Moral Imagination

The Wise Men Know What Wicked Things Are Written on the Sky

By |2019-08-15T14:32:07-06:00June 3rd, 2014|Categories: Conservatism, Featured, Literature, Moral Imagination, RAK, Russell Kirk|Tags: |

The end of the twentieth century of the Christian era is not far distant, and all about us things fall apart. There comes to my mind the last drawing from the pencil of William Hogarth, who died in 1764: it is a sufficient representation of the state of civilization today. Hogarth’s final drawing is [...]

Russell Kirk and the Moral Imagination

By |2015-11-02T07:39:12-06:00November 6th, 2013|Categories: Moral Imagination, Russell Kirk|

In November 2013 my students and I had the honor of a visit from Annette Kirk, widow of Russell Kirk. Mrs. Kirk led us in a discussion of her husband’s classic essay “The Moral Imagination.”  The term moral imagination actually comes from Edmund Burke, the 18th century author of Reflections on the Revolution in France and father of modern conservatism. Burke believed [...]

Story Lines, Not Party Lines

By |2019-07-23T12:39:14-06:00August 8th, 2013|Categories: Art, Conservatism, Moral Imagination, Rod Dreher|Tags: |

Here’s a story for you. For years I devoted much of my journalism—op-eds, blogs, even a book about cultural politics—to lamenting the rootlessness of American life and prescribing solutions for it from within the conservative intellectual tradition. Yet I never quite found the wherewithal to live as I preached. It’s as if I didn’t [...]

The Dalai, the Dinosaur, and the Tao

By |2016-02-12T15:28:24-06:00May 23rd, 2013|Categories: C.S. Lewis, Christianity, Moral Imagination, Morality|Tags: , |

The Dalai Lama In his inaugural lecture at Cambridge University, C. S. Lewis referred to himself as a type of dinosaur; a species of “Old Western man” that was about to go extinct in the mid-20th century. Today I had the extraordinary opportunity to spend some time watching a man who I fear [...]

Damsels in Distress: A Cultural Anti-Depressant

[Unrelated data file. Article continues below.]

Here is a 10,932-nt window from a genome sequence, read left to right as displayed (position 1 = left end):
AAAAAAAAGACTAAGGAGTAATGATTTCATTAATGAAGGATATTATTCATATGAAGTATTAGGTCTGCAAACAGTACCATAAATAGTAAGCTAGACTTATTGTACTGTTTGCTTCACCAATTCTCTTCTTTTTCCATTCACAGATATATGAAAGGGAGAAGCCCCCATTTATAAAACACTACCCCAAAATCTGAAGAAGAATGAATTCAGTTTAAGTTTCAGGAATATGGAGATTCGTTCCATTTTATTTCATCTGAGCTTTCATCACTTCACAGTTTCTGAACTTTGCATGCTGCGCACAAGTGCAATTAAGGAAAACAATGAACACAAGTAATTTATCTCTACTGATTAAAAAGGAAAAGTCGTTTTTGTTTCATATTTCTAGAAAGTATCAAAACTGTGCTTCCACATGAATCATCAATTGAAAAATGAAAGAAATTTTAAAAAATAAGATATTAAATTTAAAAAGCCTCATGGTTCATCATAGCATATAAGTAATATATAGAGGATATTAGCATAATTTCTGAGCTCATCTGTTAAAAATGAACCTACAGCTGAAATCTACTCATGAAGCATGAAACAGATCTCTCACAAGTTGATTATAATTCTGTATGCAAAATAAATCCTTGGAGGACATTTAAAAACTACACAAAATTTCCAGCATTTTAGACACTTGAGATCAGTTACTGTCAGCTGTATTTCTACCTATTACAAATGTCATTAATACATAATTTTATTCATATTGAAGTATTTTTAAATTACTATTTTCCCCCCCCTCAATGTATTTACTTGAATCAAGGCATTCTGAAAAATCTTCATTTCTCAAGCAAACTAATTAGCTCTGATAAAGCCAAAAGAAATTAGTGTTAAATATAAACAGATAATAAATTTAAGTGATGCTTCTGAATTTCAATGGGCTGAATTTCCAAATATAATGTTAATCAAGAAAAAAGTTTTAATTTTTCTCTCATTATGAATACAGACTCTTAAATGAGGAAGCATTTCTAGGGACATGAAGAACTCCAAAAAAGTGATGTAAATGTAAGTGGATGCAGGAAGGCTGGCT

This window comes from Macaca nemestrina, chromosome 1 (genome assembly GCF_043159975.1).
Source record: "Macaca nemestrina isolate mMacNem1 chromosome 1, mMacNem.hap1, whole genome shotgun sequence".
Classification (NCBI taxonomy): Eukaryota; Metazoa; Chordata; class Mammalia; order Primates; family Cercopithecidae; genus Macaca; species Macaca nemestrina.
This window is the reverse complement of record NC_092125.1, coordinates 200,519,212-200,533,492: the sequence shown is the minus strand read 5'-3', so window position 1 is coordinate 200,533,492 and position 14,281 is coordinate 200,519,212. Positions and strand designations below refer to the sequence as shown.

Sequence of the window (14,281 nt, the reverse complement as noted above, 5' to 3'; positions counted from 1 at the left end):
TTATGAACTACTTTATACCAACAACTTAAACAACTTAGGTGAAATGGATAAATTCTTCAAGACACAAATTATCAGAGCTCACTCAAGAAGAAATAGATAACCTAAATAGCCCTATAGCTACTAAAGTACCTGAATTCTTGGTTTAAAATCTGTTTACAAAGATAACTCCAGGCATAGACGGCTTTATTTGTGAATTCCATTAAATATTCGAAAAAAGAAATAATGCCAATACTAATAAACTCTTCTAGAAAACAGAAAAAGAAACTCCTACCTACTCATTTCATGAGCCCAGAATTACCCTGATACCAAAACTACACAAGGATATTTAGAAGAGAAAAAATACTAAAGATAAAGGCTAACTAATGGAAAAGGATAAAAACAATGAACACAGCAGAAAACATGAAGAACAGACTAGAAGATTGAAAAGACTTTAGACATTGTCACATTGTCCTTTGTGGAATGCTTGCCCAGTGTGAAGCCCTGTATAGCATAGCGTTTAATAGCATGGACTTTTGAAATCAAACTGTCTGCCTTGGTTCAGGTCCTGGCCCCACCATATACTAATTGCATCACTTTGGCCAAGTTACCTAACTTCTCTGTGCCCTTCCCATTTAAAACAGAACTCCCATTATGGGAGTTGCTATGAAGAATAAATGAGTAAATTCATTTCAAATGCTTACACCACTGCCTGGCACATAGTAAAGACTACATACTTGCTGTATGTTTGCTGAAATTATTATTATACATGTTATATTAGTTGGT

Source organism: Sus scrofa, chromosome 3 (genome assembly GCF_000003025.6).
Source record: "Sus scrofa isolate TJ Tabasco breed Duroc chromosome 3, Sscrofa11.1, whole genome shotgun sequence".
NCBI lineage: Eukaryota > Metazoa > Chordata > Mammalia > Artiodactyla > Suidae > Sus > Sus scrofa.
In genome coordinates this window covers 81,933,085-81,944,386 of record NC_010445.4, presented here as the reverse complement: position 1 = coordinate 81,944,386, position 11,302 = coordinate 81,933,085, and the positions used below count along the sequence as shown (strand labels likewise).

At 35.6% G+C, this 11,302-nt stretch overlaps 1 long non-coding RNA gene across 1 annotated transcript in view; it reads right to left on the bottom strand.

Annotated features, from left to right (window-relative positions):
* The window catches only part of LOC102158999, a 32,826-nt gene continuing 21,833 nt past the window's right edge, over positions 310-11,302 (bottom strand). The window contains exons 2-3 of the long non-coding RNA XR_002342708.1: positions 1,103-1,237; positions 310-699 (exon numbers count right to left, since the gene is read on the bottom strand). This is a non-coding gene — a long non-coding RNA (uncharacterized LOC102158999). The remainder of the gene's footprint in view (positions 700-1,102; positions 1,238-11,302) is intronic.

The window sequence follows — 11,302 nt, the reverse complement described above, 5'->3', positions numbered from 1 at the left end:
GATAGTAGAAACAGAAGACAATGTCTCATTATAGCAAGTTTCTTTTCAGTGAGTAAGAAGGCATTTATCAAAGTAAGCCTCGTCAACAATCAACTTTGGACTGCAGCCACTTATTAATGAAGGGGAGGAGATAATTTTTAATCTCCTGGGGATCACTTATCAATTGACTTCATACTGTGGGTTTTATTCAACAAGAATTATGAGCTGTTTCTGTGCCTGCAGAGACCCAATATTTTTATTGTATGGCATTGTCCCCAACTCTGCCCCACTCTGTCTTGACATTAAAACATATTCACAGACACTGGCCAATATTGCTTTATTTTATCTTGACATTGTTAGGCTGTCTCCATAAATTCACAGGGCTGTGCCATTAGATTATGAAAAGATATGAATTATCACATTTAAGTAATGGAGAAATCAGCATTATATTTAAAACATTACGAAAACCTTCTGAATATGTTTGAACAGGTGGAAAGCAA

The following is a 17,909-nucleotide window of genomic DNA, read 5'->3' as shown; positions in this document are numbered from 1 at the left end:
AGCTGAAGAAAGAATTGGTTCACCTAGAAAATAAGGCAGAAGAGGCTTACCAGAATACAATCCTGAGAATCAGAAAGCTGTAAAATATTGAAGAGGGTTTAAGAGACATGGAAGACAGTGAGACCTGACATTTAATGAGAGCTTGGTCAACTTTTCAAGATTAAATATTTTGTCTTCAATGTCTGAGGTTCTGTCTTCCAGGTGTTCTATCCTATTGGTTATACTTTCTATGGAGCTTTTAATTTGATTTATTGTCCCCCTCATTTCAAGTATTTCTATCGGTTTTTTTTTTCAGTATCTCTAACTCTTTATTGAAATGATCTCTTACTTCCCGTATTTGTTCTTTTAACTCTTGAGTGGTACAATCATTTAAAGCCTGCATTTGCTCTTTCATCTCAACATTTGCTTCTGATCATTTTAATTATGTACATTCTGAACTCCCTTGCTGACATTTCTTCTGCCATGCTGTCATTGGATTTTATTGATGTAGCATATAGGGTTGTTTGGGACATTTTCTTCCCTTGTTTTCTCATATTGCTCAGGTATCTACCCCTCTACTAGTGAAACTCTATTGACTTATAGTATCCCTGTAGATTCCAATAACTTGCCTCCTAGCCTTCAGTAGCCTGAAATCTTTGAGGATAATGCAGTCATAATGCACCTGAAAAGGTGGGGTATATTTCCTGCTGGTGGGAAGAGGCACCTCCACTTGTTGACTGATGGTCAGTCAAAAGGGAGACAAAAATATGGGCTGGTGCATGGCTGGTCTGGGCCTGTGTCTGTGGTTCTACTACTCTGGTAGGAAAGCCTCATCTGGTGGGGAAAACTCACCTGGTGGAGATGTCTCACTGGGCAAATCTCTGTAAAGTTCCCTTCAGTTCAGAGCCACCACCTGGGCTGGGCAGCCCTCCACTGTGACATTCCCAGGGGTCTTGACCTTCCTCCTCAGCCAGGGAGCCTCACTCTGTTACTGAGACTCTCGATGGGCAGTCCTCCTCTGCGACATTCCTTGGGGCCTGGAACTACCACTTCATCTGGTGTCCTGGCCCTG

By |2016-05-01T12:48:05-06:00May 22nd, 2013|Categories: Barbara J. Elliott, Culture, Film, Modernity, Moral Imagination, Whit Stillman|

If you’re feeling depressed about the culture around you, Dr. Elliott has a prescription for you: one full dose of Whit Stillman’s most recent film, Damsels in Distress, followed by tap dancing. I am perfectly serious. This charming story unfolds with a group of quirky college girls on the campus of Seven Oaks, a fictitious [...]

Russell Kirk: An Integrated Man

By |2016-02-12T15:28:24-06:00May 14th, 2013|Categories: Christianity, Community, Conservatism, Culture, G.K. Chesterton, Moral Imagination, Russell Kirk|Tags: |

The most obvious and important thing that must be said about Russell Kirk concerns the harmony that existed between his public and his private life. He was an integrated man who lived what he wrote. There were no disappointing disjunctions between the private and the public self. On the contrary, the happy domestic life [...]

Sister Coulsey’s Furnace

By |2014-01-17T12:04:25-06:00May 11th, 2013|Categories: C. R. Wiley, Fiction, Literature, Moral Imagination|

Pastor Ricky had placed all his hopes on the Hawaiian shirt. He wanted to connect with people and he had seen one of those television preachers wearing one. The people at the TV preacher’s church were all tanned and good-looking. Some were even drinking coffee during the service. I need what that guy has, [...]

Gulliver’s Final Voyages

By |2019-02-07T11:14:54-06:00May 4th, 2013|Categories: Books, Literature, Moral Imagination|Tags: , , |

Samuel Johnson famously said of Gulliver’s Travels: “When once you have thought of big men and little men, it is very easy to do the rest.” It is a flippant verdict, yet it’s true that most people lose interest in Swift’s tale after the first and second voyages (to Lilliput, land of small people, [...]

English Letters in the Age of Boredom

By |2019-10-30T13:35:41-06:00April 27th, 2013|Categories: Books, Literature, Moral Imagination, RAK, Russell Kirk, T.S. Eliot|Tags: |

Some day I shall write a book with the title The Age of Eliot (ed., published as Eliot and His Age). The span of Mr. T. S. Eliot’s life, extending from the ascendancy of President Cleveland and Lord Salisbury to our present troubled hour, has been characterized by as much material change as any age in the [...]

Russell Kirk: An Old House Dies With Love and Honor

By |2016-07-26T15:46:30-06:00April 21st, 2013|Categories: Ash Wednesday, Bradley J. Birzer, Moral Imagination, Russell Kirk|Tags: |

[For those of us blessed enough to have visited Russell Kirk’s Piety Hill, we already know what charms have settled over the place, become one with the surrounding woods, the architecture, and the very home itself.] Annette Kirk, that uncontainable force of nature, is, of course, the perfect hostess. And, who would not be [...]

Tempi Cambi: Tradition and Modernity in The Godfather

By |2017-09-05T23:06:29-06:00April 7th, 2013|Categories: Books, Film, Mark Malvasi, Modernity, Moral Imagination, Tradition|

America, that bright, shining land of freedom, opportunity, and progress, is irredeemably corrupt. It is in the hands of debased and hypocritical politicians, judges, businessmen, and their servants, such as the debauched Hollywood film maker Jack Woltz, the belligerent New York police captain Mark McCluskey, the rapacious Las Vegas gambler Moe Greene, and the [...]